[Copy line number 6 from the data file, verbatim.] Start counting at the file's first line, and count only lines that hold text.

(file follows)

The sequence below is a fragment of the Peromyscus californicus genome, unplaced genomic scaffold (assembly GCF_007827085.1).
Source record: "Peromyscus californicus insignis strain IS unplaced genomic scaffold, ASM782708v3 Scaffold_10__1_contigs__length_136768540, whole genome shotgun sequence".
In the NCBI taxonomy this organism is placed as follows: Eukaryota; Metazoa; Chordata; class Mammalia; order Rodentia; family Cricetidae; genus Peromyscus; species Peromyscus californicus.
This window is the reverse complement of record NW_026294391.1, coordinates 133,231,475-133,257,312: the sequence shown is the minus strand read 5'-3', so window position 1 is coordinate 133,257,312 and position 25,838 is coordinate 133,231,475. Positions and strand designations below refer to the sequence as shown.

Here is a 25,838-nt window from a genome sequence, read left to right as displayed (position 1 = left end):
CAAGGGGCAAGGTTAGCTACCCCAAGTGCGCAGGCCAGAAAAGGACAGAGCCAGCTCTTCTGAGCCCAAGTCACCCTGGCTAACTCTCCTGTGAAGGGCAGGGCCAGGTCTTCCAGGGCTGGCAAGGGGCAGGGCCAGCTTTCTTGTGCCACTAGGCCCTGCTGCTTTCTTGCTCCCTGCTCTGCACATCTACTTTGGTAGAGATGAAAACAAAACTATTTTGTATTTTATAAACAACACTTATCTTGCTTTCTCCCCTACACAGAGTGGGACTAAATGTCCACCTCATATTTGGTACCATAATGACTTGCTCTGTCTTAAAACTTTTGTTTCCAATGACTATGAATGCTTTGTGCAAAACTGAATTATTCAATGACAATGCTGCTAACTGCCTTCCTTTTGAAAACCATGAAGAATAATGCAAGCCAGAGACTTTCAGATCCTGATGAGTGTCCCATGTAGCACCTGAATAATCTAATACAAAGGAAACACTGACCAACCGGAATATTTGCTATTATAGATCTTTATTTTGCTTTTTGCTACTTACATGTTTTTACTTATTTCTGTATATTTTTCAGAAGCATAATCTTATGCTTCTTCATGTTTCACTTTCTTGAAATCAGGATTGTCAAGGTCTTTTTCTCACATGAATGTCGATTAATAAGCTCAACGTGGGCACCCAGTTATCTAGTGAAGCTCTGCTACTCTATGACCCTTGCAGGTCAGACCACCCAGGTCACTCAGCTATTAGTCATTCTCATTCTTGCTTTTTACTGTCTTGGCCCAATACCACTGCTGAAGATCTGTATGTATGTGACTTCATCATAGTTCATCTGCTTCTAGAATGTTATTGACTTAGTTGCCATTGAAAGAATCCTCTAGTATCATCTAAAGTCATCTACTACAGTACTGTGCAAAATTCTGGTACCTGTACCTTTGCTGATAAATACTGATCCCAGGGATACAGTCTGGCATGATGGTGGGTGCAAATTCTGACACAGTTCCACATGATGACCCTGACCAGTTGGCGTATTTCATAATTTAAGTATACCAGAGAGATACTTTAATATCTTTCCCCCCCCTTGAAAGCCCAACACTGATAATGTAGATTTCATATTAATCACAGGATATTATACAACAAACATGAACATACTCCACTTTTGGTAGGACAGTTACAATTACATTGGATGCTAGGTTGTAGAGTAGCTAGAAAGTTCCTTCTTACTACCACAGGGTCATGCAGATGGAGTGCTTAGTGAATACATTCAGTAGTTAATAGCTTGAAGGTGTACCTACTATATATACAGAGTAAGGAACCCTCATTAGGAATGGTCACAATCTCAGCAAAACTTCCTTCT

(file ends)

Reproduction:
CAAGGGGCAAGGTTAGCTACCCCAAGTGCGCAGGCCAGAAAAGGACAGAGCCAGCTCTTCTGAGCCCAAGTCACCCTGGCTAACTCTCCTGTGAAGGGCAGGGCCAGGTCTTCCAGGGCTGGCAAGGGGCAGGGCCAGCTTTCTTGTGCCACTAGGCCCTGCTGCTTTCTTGCTCCCTGCTCTGCACATCTACTTTGGTAGAGATGAAAACAAAACTATTTTGTATTTTATAAACAACACTTATCTTGCTTTCTCCCCTACACAGAGTGGGACTAAATGTCCACCTCATATTTGGTACCATAATGACTTGCTCTGTCTTAAAACTTTTGTTTCCAATGACTATGAATGCTTTGTGCAAAACTGAATTATTCAATGACAATGCTGCTAACTGCCTTCCTTTTGAAAACCATGAAGAATAATGCAAGCCAGAGACTTTCAGATCCTGATGAGTGTCCCATGTAGCACCTGAATAATCTAATACAAAGGAAACACTGACCAACCGGAATATTTGCTATTATAGATCTTTATTTTGCTTTTTGCTACTTACATGTTTTTACTTATTTCTGTATATTTTTCAGAAGCATAATCTTATGCTTCTTCATGTTTCACTTTCTTGAAATCAGGATTGTCAAGGTCTTTTTCTCACATGAATGTCGATTAATAAGCTCAACGTGGGCACCCAGTTATCTAGTGAAGCTCTGCTACTCTATGACCCTTGCAGGTCAGACCACCCAGGTCACTCAGCTATTAGTCATTCTCATTCTTGCTTTTTACTGTCTTGGCCCAATACCACTGCTGAAGATCTGTATGTATGTGACTTCATCATAGTTCATCTGCTTCTAGAATGTTATTGACTTAGTTGCCATTGAAAGAATCCTCTAGTATCATCTAAAGTCATCTACTACAGTACTGTGCAAAATTCTGGTACCTGTACCTTTGCTGATAAATACTGATCCCAGGGATACAGTCTGGCATGATGGTGGGTGCAAATTCTGACACAGTTCCACATGATGACCCTGACCAGTTGGCGTATTTCATAATTTAAGTATACCAGAGAGATACTTTAATATCTTTCCCCCCCCTTGAAAGCCCAACACTGATAATGTAGATTTCATATTAATCACAGGATATTATACAACAAACATGAACATACTCCACTTTTGGTAGGACAGTTACAATTACATTGGATGCTAGGTTGTAGAGTAGCTAGAAAGTTCCTTCTTACTACCACAGGGTCATGCAGATGGAGTGCTTAGTGAATACATTCAGTAGTTAATAGCTTGAAGGTGTACCTACTATATATACAGAGTAAGGAACCCTCATTAGGAATGGTCACAATCTCAGCAAAACTTCCTTCT